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Showing posts from March 24, 2014

Geopolitical Calendar: Week of March 24, 2014


March 24-25: Chinese President Xi Jinping will join 57 world leaders, including U.S. President Barack Obama, at the Nuclear Security Summit at The Hague before visiting officials in France, Germany and Belgium.
March 24-27: The European Parliament will hold committee meetings in Brussels.
March 26: U.S. President Barack Obama will attend the U.S.-EU Summit in Brussels and will meet with NATO Secretary-General Anders Fogh Rasmussen as well as Belgian officials.
March 27: Delegates from the European Parliament, the European Commission and EU member states will meet in Brussels to discuss the 2015 budget.
March 27: U.S. President Barack Obama will travel to Italy to meet with Italian President Giorgio Napolitano, Italian Prime Minister Matteo Renzi and Pope Francis.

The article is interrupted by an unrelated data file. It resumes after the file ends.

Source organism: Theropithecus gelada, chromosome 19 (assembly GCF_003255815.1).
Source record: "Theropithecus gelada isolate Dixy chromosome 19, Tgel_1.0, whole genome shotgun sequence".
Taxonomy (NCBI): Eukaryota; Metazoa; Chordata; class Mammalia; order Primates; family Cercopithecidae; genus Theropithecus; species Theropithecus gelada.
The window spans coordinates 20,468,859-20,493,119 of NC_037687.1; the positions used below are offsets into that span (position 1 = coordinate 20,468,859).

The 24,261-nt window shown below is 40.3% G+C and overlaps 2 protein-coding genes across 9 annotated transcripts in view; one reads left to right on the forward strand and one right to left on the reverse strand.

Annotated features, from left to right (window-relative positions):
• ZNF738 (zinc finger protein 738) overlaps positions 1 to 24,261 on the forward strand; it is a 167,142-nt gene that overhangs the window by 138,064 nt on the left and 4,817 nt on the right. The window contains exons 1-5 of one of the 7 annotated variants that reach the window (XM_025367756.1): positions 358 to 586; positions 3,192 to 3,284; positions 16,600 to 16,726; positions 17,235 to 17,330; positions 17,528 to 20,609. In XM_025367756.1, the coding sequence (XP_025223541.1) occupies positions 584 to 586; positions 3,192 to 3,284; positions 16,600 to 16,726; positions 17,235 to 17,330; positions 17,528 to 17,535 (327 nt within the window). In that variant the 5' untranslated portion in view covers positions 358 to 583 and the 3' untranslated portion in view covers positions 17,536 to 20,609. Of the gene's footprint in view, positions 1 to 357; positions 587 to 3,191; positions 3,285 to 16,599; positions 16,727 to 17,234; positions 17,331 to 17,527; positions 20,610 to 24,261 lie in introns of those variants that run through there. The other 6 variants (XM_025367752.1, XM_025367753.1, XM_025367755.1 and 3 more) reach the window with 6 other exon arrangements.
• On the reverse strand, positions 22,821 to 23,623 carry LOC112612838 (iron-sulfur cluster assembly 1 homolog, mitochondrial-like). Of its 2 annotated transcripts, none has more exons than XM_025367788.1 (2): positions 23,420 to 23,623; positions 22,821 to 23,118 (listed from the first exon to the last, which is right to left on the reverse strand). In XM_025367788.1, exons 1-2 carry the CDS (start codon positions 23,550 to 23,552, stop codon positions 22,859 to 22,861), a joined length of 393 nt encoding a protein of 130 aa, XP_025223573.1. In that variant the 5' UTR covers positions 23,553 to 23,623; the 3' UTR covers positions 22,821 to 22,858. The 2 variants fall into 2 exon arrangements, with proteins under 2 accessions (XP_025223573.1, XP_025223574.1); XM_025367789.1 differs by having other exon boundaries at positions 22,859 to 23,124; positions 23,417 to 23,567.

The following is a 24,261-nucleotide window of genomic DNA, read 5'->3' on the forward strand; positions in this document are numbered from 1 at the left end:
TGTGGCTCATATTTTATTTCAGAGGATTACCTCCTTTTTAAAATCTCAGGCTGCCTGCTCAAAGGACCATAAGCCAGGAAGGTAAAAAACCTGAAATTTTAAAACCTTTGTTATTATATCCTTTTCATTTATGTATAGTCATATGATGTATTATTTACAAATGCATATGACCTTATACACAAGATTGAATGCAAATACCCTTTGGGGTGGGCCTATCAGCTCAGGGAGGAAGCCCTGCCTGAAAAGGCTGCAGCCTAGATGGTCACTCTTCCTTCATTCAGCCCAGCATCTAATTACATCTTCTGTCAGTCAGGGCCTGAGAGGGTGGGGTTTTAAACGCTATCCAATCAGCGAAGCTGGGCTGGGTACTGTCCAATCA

March 28: The board of the International Monetary Fund is expected to make a decision on the disbursement of the next tranche of aid to Cyprus.
March 29: Slovakia will hold the second round of its presidential election.


Syria: Breaking the Stalemate

Rebel fighters clash with pro-government forces in Aleppo, Syria. (TAMER AL-HALABI/AFP/Getty Images)


The ongoingSyrian civil war has taken its toll on both sides. Neither President Bashar al Assad's regime (backed by Iran, Russia and Hezbollah) nor the Free Syrian Army (supported by various Sunni jihadist groups, Gulf countries such as Saudi Arabia, and the West) has been able to secure a decisive victory. But as the duration and human cost of the conflict continue to grow, all parties will be looking for an alternative to continued fighting and wider destabilization in the region.


The Syrian conflict can be broadly split into three distinct phases. The first, which began in the summer of 2011, saw a civil uprising against al Assad solidify into an armed rebellion. From the spring of 2013 onward, the rebellion expanded rapidly and cohesively before reaching a stalemate. Moving into 2014, the rebellion entered its third phase as fracturing opposition alliances allowe…

The Growing U.S. Sanctions List Against Russia